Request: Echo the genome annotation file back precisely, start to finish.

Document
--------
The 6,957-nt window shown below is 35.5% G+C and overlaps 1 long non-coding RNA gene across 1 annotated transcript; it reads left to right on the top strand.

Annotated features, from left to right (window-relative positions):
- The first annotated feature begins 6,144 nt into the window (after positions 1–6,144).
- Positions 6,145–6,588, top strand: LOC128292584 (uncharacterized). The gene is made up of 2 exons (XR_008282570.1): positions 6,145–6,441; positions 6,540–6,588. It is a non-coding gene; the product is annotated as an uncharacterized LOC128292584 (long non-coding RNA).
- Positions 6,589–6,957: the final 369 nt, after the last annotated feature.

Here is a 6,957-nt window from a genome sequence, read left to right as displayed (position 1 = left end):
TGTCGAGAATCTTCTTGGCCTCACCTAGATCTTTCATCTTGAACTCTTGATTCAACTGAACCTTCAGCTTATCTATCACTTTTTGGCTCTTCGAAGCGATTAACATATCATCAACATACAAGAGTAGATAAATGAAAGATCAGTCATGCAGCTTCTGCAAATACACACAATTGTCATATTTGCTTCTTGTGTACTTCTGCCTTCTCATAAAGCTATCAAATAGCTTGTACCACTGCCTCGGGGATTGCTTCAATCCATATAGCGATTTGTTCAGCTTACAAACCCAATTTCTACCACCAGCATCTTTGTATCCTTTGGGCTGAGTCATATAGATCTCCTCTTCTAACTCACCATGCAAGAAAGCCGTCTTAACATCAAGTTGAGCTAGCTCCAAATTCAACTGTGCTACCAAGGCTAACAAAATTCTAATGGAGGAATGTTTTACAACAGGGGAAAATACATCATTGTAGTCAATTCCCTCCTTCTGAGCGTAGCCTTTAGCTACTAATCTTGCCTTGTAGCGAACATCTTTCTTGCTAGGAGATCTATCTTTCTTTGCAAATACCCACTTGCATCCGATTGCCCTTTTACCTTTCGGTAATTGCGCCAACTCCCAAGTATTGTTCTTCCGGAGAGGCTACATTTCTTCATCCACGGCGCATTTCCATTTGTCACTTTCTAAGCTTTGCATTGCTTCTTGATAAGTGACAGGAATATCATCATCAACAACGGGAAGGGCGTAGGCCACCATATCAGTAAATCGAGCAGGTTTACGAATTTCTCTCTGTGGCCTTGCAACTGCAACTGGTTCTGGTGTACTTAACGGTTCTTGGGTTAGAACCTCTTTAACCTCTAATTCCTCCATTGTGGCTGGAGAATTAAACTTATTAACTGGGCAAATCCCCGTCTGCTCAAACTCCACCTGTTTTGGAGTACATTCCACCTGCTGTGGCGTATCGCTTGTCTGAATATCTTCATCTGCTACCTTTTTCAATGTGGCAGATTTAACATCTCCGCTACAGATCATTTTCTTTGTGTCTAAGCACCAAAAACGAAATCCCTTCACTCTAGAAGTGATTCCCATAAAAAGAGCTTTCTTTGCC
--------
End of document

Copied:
The 6,957-nt window shown below is 35.5% G+C and overlaps 1 long non-coding RNA gene across 1 annotated transcript; it reads left to right on the top strand.

Annotated features, from left to right (window-relative positions):
- The first annotated feature begins 6,144 nt into the window (after positions 1–6,144).
- Positions 6,145–6,588, top strand: LOC128292584 (uncharacterized). The gene is made up of 2 exons (XR_008282570.1): positions 6,145–6,441; positions 6,540–6,588. It is a non-coding gene; the product is annotated as an uncharacterized LOC128292584 (long non-coding RNA).
- Positions 6,589–6,957: the final 369 nt, after the last annotated feature.

Here is a 6,957-nt window from a genome sequence, read left to right as displayed (position 1 = left end):
TGTCGAGAATCTTCTTGGCCTCACCTAGATCTTTCATCTTGAACTCTTGATTCAACTGAACCTTCAGCTTATCTATCACTTTTTGGCTCTTCGAAGCGATTAACATATCATCAACATACAAGAGTAGATAAATGAAAGATCAGTCATGCAGCTTCTGCAAATACACACAATTGTCATATTTGCTTCTTGTGTACTTCTGCCTTCTCATAAAGCTATCAAATAGCTTGTACCACTGCCTCGGGGATTGCTTCAATCCATATAGCGATTTGTTCAGCTTACAAACCCAATTTCTACCACCAGCATCTTTGTATCCTTTGGGCTGAGTCATATAGATCTCCTCTTCTAACTCACCATGCAAGAAAGCCGTCTTAACATCAAGTTGAGCTAGCTCCAAATTCAACTGTGCTACCAAGGCTAACAAAATTCTAATGGAGGAATGTTTTACAACAGGGGAAAATACATCATTGTAGTCAATTCCCTCCTTCTGAGCGTAGCCTTTAGCTACTAATCTTGCCTTGTAGCGAACATCTTTCTTGCTAGGAGATCTATCTTTCTTTGCAAATACCCACTTGCATCCGATTGCCCTTTTACCTTTCGGTAATTGCGCCAACTCCCAAGTATTGTTCTTCCGGAGAGGCTACATTTCTTCATCCACGGCGCATTTCCATTTGTCACTTTCTAAGCTTTGCATTGCTTCTTGATAAGTGACAGGAATATCATCATCAACAACGGGAAGGGCGTAGGCCACCATATCAGTAAATCGAGCAGGTTTACGAATTTCTCTCTGTGGCCTTGCAACTGCAACTGGTTCTGGTGTACTTAACGGTTCTTGGGTTAGAACCTCTTTAACCTCTAATTCCTCCATTGTGGCTGGAGAATTAAACTTATTAACTGGGCAAATCCCCGTCTGCTCAAACTCCACCTGTTTTGGAGTACATTCCACCTGCTGTGGCGTATCGCTTGTCTGAATATCTTCATCTGCTACCTTTTTCAATGTGGCAGATTTAACATCTCCGCTACAGATCATTTTCTTTGTGTCTAAGCACCAAAAACGAAATCCCTTCACTCTAGAAGTGATTCCCATAAAAAGAGCTTTCTTTGCC